Game­keeper

Af­ter the cold and wet of early spring, a warmer May of­fers the hope of a long hot sum­mer, which means lower use of an­tibi­otics in poults

Shooting Times & Country Magazine - - FRONT PAGE -

Is this the start of the much­promised long hot sum­mer? The May just gone has been the first we have had for a while with any num­ber of con­sis­tently warm, dry days. Which was quite a re­lief af­ter the cold, wet and snow of Fe­bru­ary, March and april.

Sadly, the bet­ter weather has been a bit too late to have any pos­i­tive ef­fects on egg pro­duc­tion and the hens in the lay­ing pen. The egg qual­ity has still been there but the hens haven’t laid as many eggs as they have in pre­vi­ous years. This is no doubt due to a loss of con­di­tion early on in the year, when we had two sep­a­rate weeks of heavy snow, and two months of cold, wet weather.

if the good weather con­tin­ues, and we do get a flam­ing June and a de­cent July and august, the rear­ing and re­lease pe­ri­ods will be so much eas­ier.

Warm and dry

Rear­ing when it is warm and dry is al­most a plea­sure and cer­tainly more en­joy­able than check­ing heaters and look­ing at damp, mis­er­able poults. not only that, but it is far eas­ier to rear happy, dry birds with­out an­tibi­otics than it is to rear wet, chilled and un­happy ones. if we do have a warm dry sum­mer there is no doubt in my mind that our use of an­tibi­otics will be low­ered fur­ther. The risk, of course, is that the amount of an­tibi­otics used in a favourable sum­mer is set as a bench­mark and ex­pected when we have a cold, wet one.

We can re­duce them fur­ther; in fact i be­lieve a lot fur­ther — and sim­ple things like stock­ing den­si­ties and biose­cu­rity will be key to us do­ing so — but the need to re­duce our an­tibi­otic us­age needs to be tem­pered with re­al­ism. There will be years when we use more an­tibi­otics than oth­ers be­cause not every rear­ing sea­son nor re­lease pe­riod will be as warm and dry as we would like.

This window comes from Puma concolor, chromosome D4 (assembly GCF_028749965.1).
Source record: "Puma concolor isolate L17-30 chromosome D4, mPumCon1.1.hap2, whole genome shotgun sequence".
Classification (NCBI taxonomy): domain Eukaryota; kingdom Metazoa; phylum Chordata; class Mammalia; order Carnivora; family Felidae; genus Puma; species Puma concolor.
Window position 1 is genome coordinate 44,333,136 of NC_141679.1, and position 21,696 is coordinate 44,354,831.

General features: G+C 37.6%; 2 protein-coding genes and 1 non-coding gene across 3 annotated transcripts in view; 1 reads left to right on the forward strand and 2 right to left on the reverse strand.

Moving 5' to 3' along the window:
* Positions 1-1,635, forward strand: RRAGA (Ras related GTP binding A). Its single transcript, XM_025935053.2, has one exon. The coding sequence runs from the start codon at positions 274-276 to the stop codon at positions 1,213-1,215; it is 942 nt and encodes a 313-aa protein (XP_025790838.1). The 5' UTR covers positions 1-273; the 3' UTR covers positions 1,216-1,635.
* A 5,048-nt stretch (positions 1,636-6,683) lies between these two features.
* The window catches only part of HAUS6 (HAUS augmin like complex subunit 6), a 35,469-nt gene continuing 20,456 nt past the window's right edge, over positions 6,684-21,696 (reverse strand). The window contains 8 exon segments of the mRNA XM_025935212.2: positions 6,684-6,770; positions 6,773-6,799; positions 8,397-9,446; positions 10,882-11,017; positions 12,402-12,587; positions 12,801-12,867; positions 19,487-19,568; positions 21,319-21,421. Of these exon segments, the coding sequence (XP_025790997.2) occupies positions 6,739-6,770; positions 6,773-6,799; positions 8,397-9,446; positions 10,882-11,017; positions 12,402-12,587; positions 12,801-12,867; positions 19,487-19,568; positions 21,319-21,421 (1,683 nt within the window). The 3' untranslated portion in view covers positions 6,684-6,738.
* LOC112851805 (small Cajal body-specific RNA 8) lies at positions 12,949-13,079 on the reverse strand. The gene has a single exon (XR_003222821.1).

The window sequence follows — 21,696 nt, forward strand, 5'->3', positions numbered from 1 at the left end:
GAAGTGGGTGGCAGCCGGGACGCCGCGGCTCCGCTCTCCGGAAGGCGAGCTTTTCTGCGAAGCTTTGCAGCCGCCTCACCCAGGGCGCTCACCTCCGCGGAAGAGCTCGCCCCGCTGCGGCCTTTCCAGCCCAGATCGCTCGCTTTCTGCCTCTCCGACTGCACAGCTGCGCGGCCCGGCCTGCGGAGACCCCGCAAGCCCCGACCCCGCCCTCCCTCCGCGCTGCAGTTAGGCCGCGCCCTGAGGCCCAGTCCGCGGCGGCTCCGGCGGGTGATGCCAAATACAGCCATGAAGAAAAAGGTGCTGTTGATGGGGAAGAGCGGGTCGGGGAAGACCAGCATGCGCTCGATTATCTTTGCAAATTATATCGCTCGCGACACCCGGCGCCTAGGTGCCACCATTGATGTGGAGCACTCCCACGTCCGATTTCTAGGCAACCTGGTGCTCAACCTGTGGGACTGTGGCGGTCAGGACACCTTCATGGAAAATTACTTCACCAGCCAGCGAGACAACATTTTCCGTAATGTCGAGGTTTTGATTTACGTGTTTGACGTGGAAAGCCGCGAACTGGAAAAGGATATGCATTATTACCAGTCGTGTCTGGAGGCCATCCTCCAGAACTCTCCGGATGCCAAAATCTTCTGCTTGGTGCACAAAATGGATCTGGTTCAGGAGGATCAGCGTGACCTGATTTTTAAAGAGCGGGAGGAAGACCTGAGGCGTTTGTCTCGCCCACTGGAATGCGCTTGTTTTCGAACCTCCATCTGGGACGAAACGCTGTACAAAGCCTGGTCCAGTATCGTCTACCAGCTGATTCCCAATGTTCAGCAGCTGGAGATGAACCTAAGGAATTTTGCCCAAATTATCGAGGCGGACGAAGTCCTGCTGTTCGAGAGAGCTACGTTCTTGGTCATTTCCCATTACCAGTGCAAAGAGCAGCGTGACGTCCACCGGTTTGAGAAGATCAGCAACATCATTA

an­other up­side to the re­cent spell of warm weather is that the game crops are planted and back on track. in the wet and cold of late april we were rather de­spon­dent and a good week or two be­hind, with no ce­re­als drilled and the ground only just sprayed off. Ten days of de­cent con­di­tions and every­thing is back where it should be. We are slightly ahead of last year and have drilled the mil­lets and dwarf sorghum al­ready. The cal­en­dar said we were a bit early, the soil ther­mome­ter said not.

Typ­i­cally, i am now a lit­tle con­cerned about a lack of mois­ture. We rolled in what we could and the maize — which we don’t roll — was planted deep enough and into mois­ture and is al­ready start­ing to get away. The ce­re­als are strug­gling a lit­tle and the mil­let and sorghum will be fine, as long as we get a bit of rain in the next week or so to move it on.

The good weather has also had pos­i­tive ef­fects on wild game. al­ready we are see­ing good-sized broods of pheas­ants and we are hope­ful that the par­tridges on our grey par­tridge rein­tro­duc­tion project are go­ing to pro­duce the same. if the weather stays as it is, the in­sect counts will be good and the chicks won’t have to travel far to find their food. What they do eat will be help­ing them grow and put weight on, and they won’t use up en­ergy try­ing to keep warm, as hap­pens in a more typ­i­cally Bri­tish sum­mer.

“It is far eas­ier to rear happy, dry birds with­out an­tibi­otics than it is to rear wet, chilled and un­happy ones”

The in­sect counts are im­prov­ing year on year. This is due in no small part to the im­ple­men­ta­tion of sev­eral agri-en­vi­ron­ment schemes. What the fu­ture holds for such schemes is un­cer­tain, but it looks as though fu­ture en­vi­ron­men­tal schemes and fund­ing could be re­sults­based. The cur­rent sys­tem is geared to­wards pay­ments for im­ple­men­ta­tion and par­tic­u­larly hard to po­lice.

This is only my guess, of course, and a week is a long time in pol­i­tics, never mind an­other six months.

The good weather has had a pos­i­tive ef­fect on wild game, with good-sized broods of pheas­ants

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